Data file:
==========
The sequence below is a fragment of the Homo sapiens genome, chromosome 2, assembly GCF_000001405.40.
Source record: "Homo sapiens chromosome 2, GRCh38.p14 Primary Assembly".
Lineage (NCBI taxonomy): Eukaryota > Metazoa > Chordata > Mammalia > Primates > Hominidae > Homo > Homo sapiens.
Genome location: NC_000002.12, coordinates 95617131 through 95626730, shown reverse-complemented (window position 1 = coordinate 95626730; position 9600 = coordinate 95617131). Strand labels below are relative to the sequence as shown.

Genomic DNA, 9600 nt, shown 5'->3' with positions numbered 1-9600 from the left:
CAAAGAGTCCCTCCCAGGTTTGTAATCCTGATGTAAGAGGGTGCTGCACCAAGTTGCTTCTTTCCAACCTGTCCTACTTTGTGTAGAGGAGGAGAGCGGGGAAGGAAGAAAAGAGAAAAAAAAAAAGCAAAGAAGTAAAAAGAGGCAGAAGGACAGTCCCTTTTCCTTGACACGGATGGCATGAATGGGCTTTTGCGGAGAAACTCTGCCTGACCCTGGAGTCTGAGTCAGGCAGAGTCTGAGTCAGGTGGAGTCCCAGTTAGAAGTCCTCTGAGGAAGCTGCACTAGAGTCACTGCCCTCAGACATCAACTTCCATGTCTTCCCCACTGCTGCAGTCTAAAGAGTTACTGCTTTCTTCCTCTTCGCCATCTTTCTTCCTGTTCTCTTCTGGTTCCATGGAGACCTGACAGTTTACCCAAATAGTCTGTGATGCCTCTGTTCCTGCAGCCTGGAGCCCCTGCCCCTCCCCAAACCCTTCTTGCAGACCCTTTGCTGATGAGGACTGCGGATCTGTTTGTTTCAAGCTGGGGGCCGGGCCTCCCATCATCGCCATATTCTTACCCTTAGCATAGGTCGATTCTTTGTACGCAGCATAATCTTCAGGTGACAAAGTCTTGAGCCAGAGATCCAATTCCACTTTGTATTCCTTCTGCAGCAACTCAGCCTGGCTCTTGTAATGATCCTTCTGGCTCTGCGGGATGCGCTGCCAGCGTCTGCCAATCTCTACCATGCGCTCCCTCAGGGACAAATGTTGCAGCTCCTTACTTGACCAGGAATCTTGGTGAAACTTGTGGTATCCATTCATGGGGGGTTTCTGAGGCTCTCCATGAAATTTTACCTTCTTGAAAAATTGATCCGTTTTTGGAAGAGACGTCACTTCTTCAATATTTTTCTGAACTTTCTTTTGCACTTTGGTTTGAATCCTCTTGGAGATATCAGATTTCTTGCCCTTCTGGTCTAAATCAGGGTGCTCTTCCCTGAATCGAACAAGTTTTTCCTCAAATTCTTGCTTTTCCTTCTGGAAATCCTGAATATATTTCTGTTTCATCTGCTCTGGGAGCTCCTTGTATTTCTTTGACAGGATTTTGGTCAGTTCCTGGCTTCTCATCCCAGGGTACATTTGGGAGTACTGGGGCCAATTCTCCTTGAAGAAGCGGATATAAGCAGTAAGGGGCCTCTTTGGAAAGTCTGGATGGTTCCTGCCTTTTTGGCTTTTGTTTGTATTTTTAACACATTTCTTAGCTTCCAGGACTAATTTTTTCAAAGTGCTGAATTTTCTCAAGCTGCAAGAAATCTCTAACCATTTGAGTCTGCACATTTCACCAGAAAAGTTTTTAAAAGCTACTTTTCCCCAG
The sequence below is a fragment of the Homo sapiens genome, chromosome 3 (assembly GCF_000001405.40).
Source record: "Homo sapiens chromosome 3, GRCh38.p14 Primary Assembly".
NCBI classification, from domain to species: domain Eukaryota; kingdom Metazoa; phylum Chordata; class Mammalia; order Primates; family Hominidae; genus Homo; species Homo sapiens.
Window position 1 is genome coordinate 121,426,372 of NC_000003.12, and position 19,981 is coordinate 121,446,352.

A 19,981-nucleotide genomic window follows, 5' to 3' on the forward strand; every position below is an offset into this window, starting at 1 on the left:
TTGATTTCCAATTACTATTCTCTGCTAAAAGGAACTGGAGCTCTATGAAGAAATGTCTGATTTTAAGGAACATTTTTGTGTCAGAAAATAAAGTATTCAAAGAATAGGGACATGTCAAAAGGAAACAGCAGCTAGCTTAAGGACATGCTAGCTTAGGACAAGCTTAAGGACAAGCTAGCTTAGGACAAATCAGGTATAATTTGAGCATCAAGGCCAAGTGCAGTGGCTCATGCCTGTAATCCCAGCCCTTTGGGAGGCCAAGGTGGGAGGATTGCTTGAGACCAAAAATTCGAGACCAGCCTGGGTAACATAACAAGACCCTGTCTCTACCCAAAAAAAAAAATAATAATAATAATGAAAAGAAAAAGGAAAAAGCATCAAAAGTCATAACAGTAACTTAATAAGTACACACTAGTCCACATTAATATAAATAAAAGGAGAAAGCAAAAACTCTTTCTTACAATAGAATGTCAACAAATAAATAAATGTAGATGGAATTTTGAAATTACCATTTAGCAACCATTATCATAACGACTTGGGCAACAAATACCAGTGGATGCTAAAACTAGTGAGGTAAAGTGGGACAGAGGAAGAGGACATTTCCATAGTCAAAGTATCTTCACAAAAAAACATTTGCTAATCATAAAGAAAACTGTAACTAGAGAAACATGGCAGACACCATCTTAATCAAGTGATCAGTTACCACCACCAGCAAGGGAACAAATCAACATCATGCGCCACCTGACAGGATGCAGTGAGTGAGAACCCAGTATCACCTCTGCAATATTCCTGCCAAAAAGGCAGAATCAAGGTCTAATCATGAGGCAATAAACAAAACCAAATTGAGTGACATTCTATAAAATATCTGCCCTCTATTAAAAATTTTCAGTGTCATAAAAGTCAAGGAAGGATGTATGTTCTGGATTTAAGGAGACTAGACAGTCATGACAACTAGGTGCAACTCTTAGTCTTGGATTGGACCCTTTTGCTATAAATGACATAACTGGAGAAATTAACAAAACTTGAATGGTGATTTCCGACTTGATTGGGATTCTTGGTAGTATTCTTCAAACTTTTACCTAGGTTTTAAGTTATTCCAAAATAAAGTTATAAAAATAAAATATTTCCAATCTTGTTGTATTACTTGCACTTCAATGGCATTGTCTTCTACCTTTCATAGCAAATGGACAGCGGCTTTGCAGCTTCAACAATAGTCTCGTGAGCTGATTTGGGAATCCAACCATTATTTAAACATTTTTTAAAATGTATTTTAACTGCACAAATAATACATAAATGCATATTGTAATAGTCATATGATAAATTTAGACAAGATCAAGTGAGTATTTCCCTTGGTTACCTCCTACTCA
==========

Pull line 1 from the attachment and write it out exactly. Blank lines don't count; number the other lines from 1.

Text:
The sequence below is a fragment of the Homo sapiens genome, chromosome 2, assembly GCF_000001405.40.